Another way the exhibition distorted East German art was through an overemphasis on the alternative scene. This appears noticeably in the designation of most of the corner rooms to alternative art and artists, including the Bauhaus in Weimar, Hermann Glöckner, Carlfriedrich Claus, Lutz Dammbeck, and Klaus Hähner-Springmühl. No official artist received similar treatment. The exhibition thus obscured the difference between well-known works and those that had a limited audience within the GDR. Indeed, it often inverted the two. The result was an exhibition that showed that a lot of art had been created in East Germany and in a wide variety of styles and media, but offered little indication as to which works were important and to whom, be it the official art scene, artistic subgroups, or the curators who had put the exhibition together.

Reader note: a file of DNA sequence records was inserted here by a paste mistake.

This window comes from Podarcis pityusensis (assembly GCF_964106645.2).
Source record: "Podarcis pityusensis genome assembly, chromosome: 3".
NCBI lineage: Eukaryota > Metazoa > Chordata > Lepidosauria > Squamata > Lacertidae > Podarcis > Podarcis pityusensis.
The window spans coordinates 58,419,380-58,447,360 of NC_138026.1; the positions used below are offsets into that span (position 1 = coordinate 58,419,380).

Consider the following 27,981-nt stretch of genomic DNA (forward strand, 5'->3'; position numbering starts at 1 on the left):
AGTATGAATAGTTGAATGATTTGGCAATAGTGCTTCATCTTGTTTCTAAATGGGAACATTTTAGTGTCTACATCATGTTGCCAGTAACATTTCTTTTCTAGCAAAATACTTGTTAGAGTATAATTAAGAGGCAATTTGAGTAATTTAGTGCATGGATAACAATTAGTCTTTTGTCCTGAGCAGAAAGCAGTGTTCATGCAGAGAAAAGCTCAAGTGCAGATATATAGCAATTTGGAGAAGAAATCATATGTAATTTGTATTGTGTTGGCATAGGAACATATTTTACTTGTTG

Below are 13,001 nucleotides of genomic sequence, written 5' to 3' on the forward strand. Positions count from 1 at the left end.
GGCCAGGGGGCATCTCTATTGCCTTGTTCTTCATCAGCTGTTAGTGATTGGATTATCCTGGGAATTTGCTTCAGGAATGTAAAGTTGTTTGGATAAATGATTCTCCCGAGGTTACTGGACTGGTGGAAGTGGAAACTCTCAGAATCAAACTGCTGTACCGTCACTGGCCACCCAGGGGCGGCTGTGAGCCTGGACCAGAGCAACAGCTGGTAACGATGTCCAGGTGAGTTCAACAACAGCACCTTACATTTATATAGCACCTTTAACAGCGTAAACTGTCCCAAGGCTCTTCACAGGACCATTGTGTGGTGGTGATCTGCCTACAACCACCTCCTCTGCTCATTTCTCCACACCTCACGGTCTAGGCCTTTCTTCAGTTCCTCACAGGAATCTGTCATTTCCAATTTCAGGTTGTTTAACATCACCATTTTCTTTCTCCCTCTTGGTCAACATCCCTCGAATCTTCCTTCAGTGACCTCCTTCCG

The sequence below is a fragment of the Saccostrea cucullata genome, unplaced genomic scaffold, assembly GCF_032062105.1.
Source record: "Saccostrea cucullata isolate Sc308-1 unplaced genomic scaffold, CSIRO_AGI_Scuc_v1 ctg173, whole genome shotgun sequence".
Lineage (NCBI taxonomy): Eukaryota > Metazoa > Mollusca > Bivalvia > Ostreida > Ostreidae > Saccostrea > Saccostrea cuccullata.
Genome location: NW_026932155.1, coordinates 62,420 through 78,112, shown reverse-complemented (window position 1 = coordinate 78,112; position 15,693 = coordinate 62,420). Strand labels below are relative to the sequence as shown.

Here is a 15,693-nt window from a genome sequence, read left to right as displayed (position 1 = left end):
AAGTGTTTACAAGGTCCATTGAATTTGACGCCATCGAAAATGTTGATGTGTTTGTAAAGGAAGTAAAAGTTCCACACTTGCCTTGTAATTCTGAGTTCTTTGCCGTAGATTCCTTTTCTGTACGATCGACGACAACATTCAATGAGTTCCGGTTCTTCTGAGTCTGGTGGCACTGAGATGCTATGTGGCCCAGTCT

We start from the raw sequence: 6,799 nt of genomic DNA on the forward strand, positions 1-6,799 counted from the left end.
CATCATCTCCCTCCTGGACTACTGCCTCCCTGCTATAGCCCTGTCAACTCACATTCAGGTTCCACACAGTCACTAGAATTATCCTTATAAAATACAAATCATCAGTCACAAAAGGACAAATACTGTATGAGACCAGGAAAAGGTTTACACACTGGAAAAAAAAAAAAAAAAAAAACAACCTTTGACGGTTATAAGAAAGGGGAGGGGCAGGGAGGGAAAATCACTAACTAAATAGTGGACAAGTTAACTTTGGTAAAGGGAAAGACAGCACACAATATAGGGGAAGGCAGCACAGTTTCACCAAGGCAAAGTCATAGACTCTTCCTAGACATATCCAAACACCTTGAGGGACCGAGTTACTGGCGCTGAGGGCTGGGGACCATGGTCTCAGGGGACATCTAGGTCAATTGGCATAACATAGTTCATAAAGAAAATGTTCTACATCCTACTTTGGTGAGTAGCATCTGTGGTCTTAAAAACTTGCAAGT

Another significant distortion was the negative tone of the exhibition, which appeared most prominently in its presentist insistence on the GDR’s failure and, with it, the loss of the utopia East Germany had promised, rather than scholarly engagement with the art and art system in which it was created. The exhibition’s tendentious nature is evident from its title, “Farewell to Icarus,” which refers to a mythological figure who came to symbolize the ideals of the GDR in many artists’ work in the 1970s and 1980s; Icarus also symbolized the artists themselves and the struggles they faced in trying to realize these ideals. To say farewell to Icarus is thus to say goodbye not just to the GDR, but also to its art and artists as well as its hope for a better future. The emphasis on East Germany’s failure also appeared in the first room of the exhibition, which contained a wall text and two paintings, Bernhard Kretzschmar’s Blick auf Eisenhüttenstadt (1955) [Fig. 17] and Wolfgang Mattheuer’s Freundlicher Besuch im Braunkohlenrevier (Friendly Visit to the Lignite Region, 1974) [Fig. 18]. Kretzschmar’s early painting captures a high point in East German construction: the completion of an entire city built from scratch, the smoke in the background a sign of productivity rather than pollution. Mattheuer’s painting from nearly twenty years later, in comparison, depicts a landscape of dirt with a power plant in the distance ringed in clouds or smog. The suggestion is that the ideals of the earlier work have resulted in the seemingly destroyed landscape of the latter one. Similarly, both images show figures in the foreground. Yet whereas in Kretzschmar’s paintings, the many tiny people are enjoying a beautiful day—there is a dog on a leash, a couple having a picnic, and many bikes—the latter shows a figure, perhaps heading off to work, while others, their heads concealed in boxes with smiling faces painted on the sides, head the other way. The juxtaposition of these two paintings thus not only suggests that the early hopes and dreams have resulted in environmental degradation but also the need for people in the GDR to mask their true thoughts and feelings. In other words, it suggests that the GDR was doomed to fail, and it is this idea of failure, coming as it does in the very first room, that sets the stage for the rest of the exhibition despite the fact that the artists themselves were unaware of this outcome and were not engaging with it in their work. To emphasize East Germany’s failure thus not only misrepresents the artworks shown, it also subtly undermines their importance since it frames the works as the artistic creations of a failed state. Like the title of the exhibition, this emphasis on failure suggests that these works belong to the “dustbin of history,” a common refrain in what historian Sandrine Kott and others have identified as a totalitarian approach to East German studies, an approach that was prevalent in Germany in the 1990s but has since been widely criticized (Cohen; Kott).